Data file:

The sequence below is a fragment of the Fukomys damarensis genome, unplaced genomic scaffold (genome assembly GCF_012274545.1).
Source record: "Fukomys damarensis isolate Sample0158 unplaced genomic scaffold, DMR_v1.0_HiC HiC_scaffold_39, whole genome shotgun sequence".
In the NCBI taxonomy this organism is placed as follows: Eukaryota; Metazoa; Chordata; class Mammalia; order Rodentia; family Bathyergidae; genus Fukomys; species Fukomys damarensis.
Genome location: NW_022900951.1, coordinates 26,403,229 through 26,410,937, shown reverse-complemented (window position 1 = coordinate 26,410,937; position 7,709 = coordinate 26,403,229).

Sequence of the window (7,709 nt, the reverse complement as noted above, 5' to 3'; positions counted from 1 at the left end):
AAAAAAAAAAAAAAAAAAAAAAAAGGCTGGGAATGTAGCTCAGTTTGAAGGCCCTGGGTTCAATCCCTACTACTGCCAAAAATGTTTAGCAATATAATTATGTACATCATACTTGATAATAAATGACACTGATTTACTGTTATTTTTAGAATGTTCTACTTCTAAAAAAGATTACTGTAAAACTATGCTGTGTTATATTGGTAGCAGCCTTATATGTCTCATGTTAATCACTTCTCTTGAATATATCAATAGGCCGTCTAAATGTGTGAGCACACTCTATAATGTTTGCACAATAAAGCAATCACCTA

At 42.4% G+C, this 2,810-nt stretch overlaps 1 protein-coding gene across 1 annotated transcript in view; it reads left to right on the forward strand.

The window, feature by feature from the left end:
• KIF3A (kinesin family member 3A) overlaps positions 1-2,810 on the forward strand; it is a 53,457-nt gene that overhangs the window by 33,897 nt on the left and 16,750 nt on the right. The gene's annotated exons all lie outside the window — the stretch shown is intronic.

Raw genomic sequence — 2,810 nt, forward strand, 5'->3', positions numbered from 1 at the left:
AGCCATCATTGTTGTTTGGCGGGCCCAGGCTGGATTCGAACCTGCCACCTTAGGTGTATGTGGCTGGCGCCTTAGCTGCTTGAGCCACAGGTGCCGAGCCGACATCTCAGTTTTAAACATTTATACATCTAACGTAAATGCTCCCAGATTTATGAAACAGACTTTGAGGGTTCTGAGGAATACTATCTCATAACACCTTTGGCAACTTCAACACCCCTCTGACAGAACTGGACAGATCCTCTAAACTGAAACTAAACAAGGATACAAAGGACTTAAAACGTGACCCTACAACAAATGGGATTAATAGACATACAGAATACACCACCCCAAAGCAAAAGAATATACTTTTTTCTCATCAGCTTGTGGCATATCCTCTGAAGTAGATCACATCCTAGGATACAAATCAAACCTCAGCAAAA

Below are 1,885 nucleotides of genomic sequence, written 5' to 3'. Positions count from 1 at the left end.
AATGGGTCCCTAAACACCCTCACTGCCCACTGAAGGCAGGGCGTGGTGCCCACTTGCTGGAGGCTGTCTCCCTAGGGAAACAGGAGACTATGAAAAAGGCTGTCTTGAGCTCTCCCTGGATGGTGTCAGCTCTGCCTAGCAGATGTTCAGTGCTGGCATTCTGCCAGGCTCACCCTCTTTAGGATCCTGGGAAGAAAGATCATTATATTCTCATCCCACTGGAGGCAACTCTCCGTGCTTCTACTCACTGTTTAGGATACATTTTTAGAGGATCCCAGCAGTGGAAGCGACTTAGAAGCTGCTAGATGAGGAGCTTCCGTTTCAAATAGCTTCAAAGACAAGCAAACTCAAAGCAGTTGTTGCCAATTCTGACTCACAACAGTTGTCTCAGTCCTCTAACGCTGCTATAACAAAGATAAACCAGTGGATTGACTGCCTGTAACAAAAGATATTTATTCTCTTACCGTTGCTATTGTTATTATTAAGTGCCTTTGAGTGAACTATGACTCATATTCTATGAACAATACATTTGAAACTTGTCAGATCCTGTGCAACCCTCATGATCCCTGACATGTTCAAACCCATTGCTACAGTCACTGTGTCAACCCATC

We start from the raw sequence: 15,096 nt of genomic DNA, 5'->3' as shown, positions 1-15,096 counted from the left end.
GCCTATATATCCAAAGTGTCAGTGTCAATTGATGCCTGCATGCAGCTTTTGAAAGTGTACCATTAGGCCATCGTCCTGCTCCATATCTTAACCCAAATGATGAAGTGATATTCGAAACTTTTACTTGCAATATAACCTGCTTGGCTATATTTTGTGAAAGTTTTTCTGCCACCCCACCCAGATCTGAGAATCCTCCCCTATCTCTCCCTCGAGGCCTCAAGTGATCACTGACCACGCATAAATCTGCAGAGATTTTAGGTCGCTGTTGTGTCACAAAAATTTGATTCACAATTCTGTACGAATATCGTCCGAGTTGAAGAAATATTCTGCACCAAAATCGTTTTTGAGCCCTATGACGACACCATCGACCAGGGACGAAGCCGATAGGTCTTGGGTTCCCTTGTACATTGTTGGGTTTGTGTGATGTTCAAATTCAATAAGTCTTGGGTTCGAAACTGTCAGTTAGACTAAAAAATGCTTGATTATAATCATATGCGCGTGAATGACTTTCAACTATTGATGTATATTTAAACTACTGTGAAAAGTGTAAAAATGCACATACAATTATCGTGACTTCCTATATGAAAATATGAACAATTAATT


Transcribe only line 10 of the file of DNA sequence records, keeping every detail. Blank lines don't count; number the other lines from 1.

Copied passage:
Raw genomic sequence — 2,810 nt, forward strand, 5'->3', positions numbered from 1 at the left: